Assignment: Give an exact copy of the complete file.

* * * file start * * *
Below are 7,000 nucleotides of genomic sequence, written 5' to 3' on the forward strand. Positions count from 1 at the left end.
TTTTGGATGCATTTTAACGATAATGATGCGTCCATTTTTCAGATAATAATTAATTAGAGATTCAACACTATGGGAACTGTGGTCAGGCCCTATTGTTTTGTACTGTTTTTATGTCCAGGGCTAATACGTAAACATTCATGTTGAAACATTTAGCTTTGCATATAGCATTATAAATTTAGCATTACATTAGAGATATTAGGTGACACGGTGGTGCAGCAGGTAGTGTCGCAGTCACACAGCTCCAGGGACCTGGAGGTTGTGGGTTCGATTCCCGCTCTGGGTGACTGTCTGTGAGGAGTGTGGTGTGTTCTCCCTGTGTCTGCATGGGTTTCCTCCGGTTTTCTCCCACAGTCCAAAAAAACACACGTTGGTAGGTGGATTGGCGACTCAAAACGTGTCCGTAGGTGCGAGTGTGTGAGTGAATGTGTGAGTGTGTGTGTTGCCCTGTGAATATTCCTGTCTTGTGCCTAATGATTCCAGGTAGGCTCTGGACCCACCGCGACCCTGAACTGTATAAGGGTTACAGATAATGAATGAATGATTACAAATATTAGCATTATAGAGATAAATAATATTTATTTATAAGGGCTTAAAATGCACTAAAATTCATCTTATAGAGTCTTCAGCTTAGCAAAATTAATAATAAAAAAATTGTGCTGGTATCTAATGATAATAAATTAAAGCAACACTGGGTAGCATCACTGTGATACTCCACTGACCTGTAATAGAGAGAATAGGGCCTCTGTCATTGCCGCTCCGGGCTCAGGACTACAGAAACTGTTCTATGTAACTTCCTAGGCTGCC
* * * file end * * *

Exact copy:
Below are 7,000 nucleotides of genomic sequence, written 5' to 3' on the forward strand. Positions count from 1 at the left end.
TTTTGGATGCATTTTAACGATAATGATGCGTCCATTTTTCAGATAATAATTAATTAGAGATTCAACACTATGGGAACTGTGGTCAGGCCCTATTGTTTTGTACTGTTTTTATGTCCAGGGCTAATACGTAAACATTCATGTTGAAACATTTAGCTTTGCATATAGCATTATAAATTTAGCATTACATTAGAGATATTAGGTGACACGGTGGTGCAGCAGGTAGTGTCGCAGTCACACAGCTCCAGGGACCTGGAGGTTGTGGGTTCGATTCCCGCTCTGGGTGACTGTCTGTGAGGAGTGTGGTGTGTTCTCCCTGTGTCTGCATGGGTTTCCTCCGGTTTTCTCCCACAGTCCAAAAAAACACACGTTGGTAGGTGGATTGGCGACTCAAAACGTGTCCGTAGGTGCGAGTGTGTGAGTGAATGTGTGAGTGTGTGTGTTGCCCTGTGAATATTCCTGTCTTGTGCCTAATGATTCCAGGTAGGCTCTGGACCCACCGCGACCCTGAACTGTATAAGGGTTACAGATAATGAATGAATGATTACAAATATTAGCATTATAGAGATAAATAATATTTATTTATAAGGGCTTAAAATGCACTAAAATTCATCTTATAGAGTCTTCAGCTTAGCAAAATTAATAATAAAAAAATTGTGCTGGTATCTAATGATAATAAATTAAAGCAACACTGGGTAGCATCACTGTGATACTCCACTGACCTGTAATAGAGAGAATAGGGCCTCTGTCATTGCCGCTCCGGGCTCAGGACTACAGAAACTGTTCTATGTAACTTCCTAGGCTGCC